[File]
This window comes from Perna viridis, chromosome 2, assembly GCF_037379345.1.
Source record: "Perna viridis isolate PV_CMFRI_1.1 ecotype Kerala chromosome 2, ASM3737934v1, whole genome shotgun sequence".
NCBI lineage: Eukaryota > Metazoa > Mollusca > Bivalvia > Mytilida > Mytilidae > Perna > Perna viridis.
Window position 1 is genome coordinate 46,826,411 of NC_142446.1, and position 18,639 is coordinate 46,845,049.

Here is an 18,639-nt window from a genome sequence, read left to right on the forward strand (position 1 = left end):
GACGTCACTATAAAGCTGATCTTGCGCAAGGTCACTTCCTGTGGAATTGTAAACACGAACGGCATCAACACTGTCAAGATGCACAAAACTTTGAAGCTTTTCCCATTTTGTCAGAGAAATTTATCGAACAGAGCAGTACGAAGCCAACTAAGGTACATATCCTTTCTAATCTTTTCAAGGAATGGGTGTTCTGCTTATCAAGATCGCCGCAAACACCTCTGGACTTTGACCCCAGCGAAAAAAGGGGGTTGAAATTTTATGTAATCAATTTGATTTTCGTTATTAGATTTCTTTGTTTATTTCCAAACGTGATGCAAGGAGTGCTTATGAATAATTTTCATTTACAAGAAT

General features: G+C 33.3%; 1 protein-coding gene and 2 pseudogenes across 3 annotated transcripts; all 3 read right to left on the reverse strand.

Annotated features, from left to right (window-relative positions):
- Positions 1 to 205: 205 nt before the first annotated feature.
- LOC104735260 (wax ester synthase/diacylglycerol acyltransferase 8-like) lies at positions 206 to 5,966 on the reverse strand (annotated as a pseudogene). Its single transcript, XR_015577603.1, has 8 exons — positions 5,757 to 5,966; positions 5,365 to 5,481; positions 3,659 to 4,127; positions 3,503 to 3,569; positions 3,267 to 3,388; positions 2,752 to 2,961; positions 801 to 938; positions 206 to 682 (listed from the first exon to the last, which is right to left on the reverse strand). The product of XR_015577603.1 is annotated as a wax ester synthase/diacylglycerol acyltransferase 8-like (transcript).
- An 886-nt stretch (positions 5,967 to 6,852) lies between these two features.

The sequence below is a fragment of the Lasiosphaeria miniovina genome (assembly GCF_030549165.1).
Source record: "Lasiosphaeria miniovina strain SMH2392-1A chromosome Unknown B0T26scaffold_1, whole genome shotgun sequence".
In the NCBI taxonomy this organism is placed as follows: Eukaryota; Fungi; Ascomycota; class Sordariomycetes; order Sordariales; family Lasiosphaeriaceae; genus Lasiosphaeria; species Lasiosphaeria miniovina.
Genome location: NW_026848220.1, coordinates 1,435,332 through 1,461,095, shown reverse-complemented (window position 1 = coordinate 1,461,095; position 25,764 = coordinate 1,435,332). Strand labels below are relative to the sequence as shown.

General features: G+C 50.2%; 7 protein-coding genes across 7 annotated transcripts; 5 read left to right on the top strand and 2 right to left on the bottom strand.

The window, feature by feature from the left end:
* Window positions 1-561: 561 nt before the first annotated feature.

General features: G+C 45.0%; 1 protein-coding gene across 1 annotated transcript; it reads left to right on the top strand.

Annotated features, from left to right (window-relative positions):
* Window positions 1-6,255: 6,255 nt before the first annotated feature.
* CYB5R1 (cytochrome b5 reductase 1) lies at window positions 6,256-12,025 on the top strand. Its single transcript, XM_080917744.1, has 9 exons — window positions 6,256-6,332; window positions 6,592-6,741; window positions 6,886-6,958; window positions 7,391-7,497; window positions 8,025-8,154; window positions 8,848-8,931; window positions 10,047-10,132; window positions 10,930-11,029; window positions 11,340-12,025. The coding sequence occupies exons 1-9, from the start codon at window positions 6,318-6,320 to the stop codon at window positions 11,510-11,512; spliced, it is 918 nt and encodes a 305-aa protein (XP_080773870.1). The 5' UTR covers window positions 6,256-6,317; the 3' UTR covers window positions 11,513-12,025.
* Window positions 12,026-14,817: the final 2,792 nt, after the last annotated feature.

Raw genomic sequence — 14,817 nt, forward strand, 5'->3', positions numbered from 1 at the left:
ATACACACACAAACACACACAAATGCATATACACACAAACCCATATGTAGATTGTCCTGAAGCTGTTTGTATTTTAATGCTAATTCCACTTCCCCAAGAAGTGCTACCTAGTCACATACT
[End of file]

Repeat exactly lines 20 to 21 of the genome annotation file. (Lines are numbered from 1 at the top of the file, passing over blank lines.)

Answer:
Annotated features, from left to right (window-relative positions):
* Window positions 1-6,255: 6,255 nt before the first annotated feature.